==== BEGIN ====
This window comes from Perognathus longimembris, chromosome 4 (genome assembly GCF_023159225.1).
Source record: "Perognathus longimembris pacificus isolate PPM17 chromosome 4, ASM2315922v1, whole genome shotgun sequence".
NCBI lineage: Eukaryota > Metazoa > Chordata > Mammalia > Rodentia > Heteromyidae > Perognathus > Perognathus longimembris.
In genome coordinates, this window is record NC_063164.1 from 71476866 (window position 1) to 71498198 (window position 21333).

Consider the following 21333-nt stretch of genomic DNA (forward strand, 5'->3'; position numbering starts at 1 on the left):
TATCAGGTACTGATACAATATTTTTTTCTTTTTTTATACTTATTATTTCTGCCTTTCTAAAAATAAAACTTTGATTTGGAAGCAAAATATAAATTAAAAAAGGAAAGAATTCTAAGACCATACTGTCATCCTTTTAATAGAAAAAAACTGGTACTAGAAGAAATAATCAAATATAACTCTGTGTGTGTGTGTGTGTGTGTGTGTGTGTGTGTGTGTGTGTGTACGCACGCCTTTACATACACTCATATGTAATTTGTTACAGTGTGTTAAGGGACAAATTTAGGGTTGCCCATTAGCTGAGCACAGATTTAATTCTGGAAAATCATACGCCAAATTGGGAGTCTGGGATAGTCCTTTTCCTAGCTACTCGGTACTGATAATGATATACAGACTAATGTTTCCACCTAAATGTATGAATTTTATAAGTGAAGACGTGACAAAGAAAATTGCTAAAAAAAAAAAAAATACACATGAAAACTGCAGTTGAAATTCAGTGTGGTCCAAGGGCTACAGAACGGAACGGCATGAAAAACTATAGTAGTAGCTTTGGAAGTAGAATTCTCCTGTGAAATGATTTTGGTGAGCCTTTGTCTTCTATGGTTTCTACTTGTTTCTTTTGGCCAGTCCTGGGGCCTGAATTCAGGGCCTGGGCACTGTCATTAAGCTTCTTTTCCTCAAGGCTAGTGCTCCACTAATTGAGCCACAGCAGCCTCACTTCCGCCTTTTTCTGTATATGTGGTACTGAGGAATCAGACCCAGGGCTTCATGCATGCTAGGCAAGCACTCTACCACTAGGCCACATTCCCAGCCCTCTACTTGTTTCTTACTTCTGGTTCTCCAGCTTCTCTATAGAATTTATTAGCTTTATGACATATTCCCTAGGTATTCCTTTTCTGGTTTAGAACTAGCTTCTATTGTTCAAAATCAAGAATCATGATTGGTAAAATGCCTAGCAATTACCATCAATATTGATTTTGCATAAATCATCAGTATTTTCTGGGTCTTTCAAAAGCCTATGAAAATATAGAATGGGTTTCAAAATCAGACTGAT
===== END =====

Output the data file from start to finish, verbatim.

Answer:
This window comes from Perognathus longimembris, chromosome 4 (genome assembly GCF_023159225.1).
Source record: "Perognathus longimembris pacificus isolate PPM17 chromosome 4, ASM2315922v1, whole genome shotgun sequence".
NCBI lineage: Eukaryota > Metazoa > Chordata > Mammalia > Rodentia > Heteromyidae > Perognathus > Perognathus longimembris.
In genome coordinates, this window is record NC_063164.1 from 71476866 (window position 1) to 71498198 (window position 21333).

Consider the following 21333-nt stretch of genomic DNA (forward strand, 5'->3'; position numbering starts at 1 on the left):
TATCAGGTACTGATACAATATTTTTTTCTTTTTTTATACTTATTATTTCTGCCTTTCTAAAAATAAAACTTTGATTTGGAAGCAAAATATAAATTAAAAAAGGAAAGAATTCTAAGACCATACTGTCATCCTTTTAATAGAAAAAAACTGGTACTAGAAGAAATAATCAAATATAACTCTGTGTGTGTGTGTGTGTGTGTGTGTGTGTGTGTGTGTGTGTGTACGCACGCCTTTACATACACTCATATGTAATTTGTTACAGTGTGTTAAGGGACAAATTTAGGGTTGCCCATTAGCTGAGCACAGATTTAATTCTGGAAAATCATACGCCAAATTGGGAGTCTGGGATAGTCCTTTTCCTAGCTACTCGGTACTGATAATGATATACAGACTAATGTTTCCACCTAAATGTATGAATTTTATAAGTGAAGACGTGACAAAGAAAATTGCTAAAAAAAAAAAAAATACACATGAAAACTGCAGTTGAAATTCAGTGTGGTCCAAGGGCTACAGAACGGAACGGCATGAAAAACTATAGTAGTAGCTTTGGAAGTAGAATTCTCCTGTGAAATGATTTTGGTGAGCCTTTGTCTTCTATGGTTTCTACTTGTTTCTTTTGGCCAGTCCTGGGGCCTGAATTCAGGGCCTGGGCACTGTCATTAAGCTTCTTTTCCTCAAGGCTAGTGCTCCACTAATTGAGCCACAGCAGCCTCACTTCCGCCTTTTTCTGTATATGTGGTACTGAGGAATCAGACCCAGGGCTTCATGCATGCTAGGCAAGCACTCTACCACTAGGCCACATTCCCAGCCCTCTACTTGTTTCTTACTTCTGGTTCTCCAGCTTCTCTATAGAATTTATTAGCTTTATGACATATTCCCTAGGTATTCCTTTTCTGGTTTAGAACTAGCTTCTATTGTTCAAAATCAAGAATCATGATTGGTAAAATGCCTAGCAATTACCATCAATATTGATTTTGCATAAATCATCAGTATTTTCTGGGTCTTTCAAAAGCCTATGAAAATATAGAATGGGTTTCAAAATCAGACTGAT